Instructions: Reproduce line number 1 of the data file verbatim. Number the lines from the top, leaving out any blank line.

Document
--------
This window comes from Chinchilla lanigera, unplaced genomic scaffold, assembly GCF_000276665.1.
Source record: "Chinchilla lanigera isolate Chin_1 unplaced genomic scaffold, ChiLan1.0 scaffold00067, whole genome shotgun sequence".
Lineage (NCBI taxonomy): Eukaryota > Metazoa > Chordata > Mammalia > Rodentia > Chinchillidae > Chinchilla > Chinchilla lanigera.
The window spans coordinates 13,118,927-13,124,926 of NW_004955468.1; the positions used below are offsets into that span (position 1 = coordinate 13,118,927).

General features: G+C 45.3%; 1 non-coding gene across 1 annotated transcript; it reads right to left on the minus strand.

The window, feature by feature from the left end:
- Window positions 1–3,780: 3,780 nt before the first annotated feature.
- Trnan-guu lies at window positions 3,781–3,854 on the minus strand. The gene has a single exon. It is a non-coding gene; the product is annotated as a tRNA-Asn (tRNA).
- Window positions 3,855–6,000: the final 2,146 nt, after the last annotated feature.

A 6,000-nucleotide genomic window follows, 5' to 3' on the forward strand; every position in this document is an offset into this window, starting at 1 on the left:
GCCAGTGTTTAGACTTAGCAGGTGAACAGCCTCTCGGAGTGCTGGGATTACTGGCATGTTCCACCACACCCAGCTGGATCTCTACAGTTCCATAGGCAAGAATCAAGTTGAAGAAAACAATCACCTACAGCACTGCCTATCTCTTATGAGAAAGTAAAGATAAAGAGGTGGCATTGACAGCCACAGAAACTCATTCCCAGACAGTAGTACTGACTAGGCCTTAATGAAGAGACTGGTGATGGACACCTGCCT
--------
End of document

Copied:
This window comes from Chinchilla lanigera, unplaced genomic scaffold, assembly GCF_000276665.1.